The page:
Friday, May 27, 2011

Our Miss Fred (1972)

Directed by Bob Kellett
Starring Danny La Rue, Lally Bowers, Frances de la Tour
Rated PG
UK

“Skilled mechanic, accomplished actress – your talents are quite dazzling, Miss Wimbush. Have you anything else tucked away you propose to flash at us?”

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The British have a proud tradition of men dressing as women. It’s been going on there since at least Shakespeare’s time, and probably long before. Therefore, it should come as no surprise that Danny La Rue (RIP) was a British national treasure – he was even appointed Officer of the Order of the British Empire in 2002. That may not mean much if you’re from outside the UK (or its colonies) but rest assured: it’s some pretty serious shit. Especially for a self-described “comic in a frock”.

In the ‘60s, La Rue was one of the highest paid entertainers in the country, so it’s a little surprising it took him until 1972 to get around to starring in a film. Either the film wasn’t much of a hit, or movie making just wasn’t his thing, because it’s also the last film he starred in – there was the odd cameo here and there, but it’s likely stage work was always his preference.

That’s a real pity, because he actually comes across remarkably well on screen. Granted, he’s not exactly a star of dramatic acting and mugs and grins his way through practically every scene, as if he’s about to burst out laughing the whole time. He’s super fun to watch, at the very least. That grin is just too irresistible.

La Rue plays Fred Wimbush, a Shakespearean actor conscripted into the army in 1939. Given his experience as an actor, he ends up in France – presumably around mid-May of 1940 – not on the front lines, but rather working as an entertainer for the troops. And playing all the female parts.

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He’s not entirely happy with that. “Look at me, dressed like a bird,” he grumbles. “They used to come from miles away to see my Titus Andronicus.”

“Well you better get it out and flash it for that lot out there,” says one of the other actors, “because they're getting very restless.”

Unfortunately, while he’s still in the dressing room, the Germans invade the army base. He runs outside to try and figure out what’s happening – and so as not to be left behind – but they think he’s a woman, and refuse to take him prisoner.

For some reason, the Nazis politely allow him to have a word with the Corporal (Frank Thornton, always and unmistakably Captain Peacock from Are You Being Served?). “Don't ever let on you're a man,” the Corporal says, “you'll be shot as a spy.”

“Shot as a spy nothing, sir, I want my trousers,” replies Fred.

“Damn your trousers!” barks the Corporal. “This is for England!”

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So Fred wanders off into the French countryside as the Nazis drive their prisoners away. While trying to escape the amorous approaches of two French men, he’s picked up by Nazi General Brincker (Alfred Marks), who happens to be driving past.

Brincker takes quite a fancy to Fred. “You have everything a woman should have, and more,” he says. Fortunately, there’s a British air attack before things can go much further, and Fred gets the chance to scamper away.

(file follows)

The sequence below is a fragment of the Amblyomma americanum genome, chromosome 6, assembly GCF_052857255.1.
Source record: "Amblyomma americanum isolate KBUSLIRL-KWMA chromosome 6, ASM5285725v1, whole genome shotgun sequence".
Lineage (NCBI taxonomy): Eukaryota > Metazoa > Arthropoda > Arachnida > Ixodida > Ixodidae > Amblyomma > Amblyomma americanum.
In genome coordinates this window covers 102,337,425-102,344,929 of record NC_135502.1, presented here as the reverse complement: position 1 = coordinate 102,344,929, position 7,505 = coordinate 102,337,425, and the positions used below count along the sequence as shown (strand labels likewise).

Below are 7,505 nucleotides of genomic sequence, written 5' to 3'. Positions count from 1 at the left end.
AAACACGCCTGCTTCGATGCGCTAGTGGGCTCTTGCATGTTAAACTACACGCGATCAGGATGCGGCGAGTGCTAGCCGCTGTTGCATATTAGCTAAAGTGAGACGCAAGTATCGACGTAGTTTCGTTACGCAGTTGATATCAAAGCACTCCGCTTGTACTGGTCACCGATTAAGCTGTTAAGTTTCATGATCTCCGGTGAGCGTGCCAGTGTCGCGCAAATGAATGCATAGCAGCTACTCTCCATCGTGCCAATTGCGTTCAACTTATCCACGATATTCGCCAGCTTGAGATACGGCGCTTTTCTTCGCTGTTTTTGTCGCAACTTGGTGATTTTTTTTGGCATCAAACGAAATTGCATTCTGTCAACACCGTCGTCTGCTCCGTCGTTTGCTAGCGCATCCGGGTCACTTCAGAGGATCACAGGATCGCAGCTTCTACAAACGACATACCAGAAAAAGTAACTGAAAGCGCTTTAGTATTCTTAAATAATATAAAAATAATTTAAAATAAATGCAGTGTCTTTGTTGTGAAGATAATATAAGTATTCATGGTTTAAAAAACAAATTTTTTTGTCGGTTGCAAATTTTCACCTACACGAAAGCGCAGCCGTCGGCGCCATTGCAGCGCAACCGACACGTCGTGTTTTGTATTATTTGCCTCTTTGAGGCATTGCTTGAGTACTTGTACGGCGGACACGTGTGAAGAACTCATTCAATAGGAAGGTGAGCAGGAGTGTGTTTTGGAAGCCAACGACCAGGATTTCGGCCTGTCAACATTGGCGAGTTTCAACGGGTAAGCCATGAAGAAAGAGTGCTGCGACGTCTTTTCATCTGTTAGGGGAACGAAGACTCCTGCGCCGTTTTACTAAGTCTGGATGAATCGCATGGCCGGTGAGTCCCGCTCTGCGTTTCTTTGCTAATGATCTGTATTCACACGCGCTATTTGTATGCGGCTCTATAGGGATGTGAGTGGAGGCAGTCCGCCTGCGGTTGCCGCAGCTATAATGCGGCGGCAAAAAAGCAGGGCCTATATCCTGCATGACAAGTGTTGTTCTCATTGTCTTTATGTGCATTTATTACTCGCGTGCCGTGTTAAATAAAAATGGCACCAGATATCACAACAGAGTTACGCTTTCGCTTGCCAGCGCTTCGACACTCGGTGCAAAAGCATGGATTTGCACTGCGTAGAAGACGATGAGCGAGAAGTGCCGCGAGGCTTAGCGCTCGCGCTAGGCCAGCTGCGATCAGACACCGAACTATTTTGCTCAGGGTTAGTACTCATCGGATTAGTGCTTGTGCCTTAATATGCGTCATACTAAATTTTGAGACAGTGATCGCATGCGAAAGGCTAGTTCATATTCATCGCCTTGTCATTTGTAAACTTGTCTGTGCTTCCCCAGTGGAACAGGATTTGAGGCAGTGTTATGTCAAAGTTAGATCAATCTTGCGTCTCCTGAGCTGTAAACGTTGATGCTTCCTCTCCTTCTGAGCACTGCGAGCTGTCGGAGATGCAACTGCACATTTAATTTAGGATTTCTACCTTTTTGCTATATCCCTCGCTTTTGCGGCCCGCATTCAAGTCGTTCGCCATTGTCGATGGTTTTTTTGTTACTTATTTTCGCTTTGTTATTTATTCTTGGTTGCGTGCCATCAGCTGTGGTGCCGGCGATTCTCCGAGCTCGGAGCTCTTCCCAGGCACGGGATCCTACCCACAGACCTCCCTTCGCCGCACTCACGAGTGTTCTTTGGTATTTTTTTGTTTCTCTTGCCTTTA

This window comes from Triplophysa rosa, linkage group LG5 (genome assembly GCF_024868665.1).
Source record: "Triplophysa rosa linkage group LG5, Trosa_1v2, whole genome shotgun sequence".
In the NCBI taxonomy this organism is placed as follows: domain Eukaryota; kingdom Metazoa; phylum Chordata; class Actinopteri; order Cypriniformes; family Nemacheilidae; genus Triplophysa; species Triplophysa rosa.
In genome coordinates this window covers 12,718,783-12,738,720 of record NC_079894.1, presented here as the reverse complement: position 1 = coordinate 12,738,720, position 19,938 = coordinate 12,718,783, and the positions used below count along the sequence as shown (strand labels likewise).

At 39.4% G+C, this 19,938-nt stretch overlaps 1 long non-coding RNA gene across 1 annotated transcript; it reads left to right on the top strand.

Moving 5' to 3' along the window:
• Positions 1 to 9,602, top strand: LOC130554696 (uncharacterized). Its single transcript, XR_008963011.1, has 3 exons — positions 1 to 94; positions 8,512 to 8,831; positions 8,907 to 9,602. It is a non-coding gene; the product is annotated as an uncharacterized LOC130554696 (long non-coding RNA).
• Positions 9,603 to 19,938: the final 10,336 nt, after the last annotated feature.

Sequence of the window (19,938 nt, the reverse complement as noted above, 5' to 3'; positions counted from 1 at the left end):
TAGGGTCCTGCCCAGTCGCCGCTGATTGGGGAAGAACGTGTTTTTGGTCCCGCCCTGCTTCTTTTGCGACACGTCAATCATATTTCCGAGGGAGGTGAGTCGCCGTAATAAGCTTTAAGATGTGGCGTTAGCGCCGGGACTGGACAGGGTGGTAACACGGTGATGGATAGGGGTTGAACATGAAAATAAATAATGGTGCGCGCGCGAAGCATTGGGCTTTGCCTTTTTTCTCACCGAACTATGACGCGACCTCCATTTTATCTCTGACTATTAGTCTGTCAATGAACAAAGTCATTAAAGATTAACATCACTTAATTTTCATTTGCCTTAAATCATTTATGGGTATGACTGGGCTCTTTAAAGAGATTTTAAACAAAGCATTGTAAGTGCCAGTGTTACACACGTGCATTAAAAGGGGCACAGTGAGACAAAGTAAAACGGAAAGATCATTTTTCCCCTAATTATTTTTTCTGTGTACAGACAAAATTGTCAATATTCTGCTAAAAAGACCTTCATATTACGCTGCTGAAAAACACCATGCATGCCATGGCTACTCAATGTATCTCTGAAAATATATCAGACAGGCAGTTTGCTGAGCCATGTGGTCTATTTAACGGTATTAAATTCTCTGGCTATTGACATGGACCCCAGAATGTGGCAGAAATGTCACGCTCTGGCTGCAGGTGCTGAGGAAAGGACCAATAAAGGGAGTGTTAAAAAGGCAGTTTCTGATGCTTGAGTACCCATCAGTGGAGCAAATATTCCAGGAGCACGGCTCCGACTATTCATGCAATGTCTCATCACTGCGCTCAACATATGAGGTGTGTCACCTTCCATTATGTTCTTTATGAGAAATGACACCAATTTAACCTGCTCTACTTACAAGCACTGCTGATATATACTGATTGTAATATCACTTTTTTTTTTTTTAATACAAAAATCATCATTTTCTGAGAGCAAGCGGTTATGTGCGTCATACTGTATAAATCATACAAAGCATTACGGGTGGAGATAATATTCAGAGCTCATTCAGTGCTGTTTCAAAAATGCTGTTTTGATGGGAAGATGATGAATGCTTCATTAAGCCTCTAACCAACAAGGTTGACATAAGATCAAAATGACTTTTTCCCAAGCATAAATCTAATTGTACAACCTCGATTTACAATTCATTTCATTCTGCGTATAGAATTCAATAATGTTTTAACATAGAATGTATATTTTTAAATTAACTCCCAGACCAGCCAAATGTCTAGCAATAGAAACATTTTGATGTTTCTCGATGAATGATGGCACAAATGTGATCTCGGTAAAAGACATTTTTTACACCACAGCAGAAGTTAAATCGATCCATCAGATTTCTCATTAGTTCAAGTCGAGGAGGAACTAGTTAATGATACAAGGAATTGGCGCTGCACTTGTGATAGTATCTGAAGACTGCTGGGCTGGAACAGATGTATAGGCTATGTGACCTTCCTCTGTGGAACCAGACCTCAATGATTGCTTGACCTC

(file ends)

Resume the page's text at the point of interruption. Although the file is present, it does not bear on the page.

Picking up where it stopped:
Soon, he comes across two women hiding in the bushes. Miss Flodden (Lally Bowers) and Miss Lockhart (Frances de la Tour, best known recently for appearances in the Harry Potter films) are there with a troop of Girl Guides. Fred’s about to try and explain that he’s really a man, but Miss Flodden isn’t exactly male friendly.

“Soldiers are soldiers Miss Wimbush,” she explains. “Put any male brute in the army, English or German, and he becomes an instant rapist.”

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If Fred were a man, she adds, she’d call the Germans onto him herself. So, keeping that fact to himself and giving his name as Frederika, Fred walks back to the barn where the Girl Guides are hiding out. Naturally, they’re all busty young ladies in school uniform. And there’s Fred, having to pretend he’s a woman!

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I have no idea who plays which girl, because none of them are ever referred to by name in the film. The blonde one is meant to be Texan, but is clearly British, and does the most wretchedly awful American accent you could imagine.

Turns out they have a car that won’t start. Fred, luckily, is a capable mechanic as well as a Shakespearean actor, so he sets to work fixing it. Some of the girls help.

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The others just sit around and watch, and make helpful suggestions. “Shouldn't the car be jacked up a little more?” one asks.

“I think it's going to be, any moment,” Fred mumbles.

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Having fixed the car, everyone heads off to bed, with the intention of making an escape from France in the morning. Before he drifts off, though, the girls drag him out to a nearby shed to show him a surprise.

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They found a snaggle-toothed Air Force pilot named Smallpiece (Lance Percival) dangling from a tree and they’ve been keeping him hidden from Miss Flodden. Fred manages to catch a moment aside with Smallpiece and explain what’s going on, but there’s some tension between the two, as Smallpiece thinks Fred is a perverted cross-dressing deserter.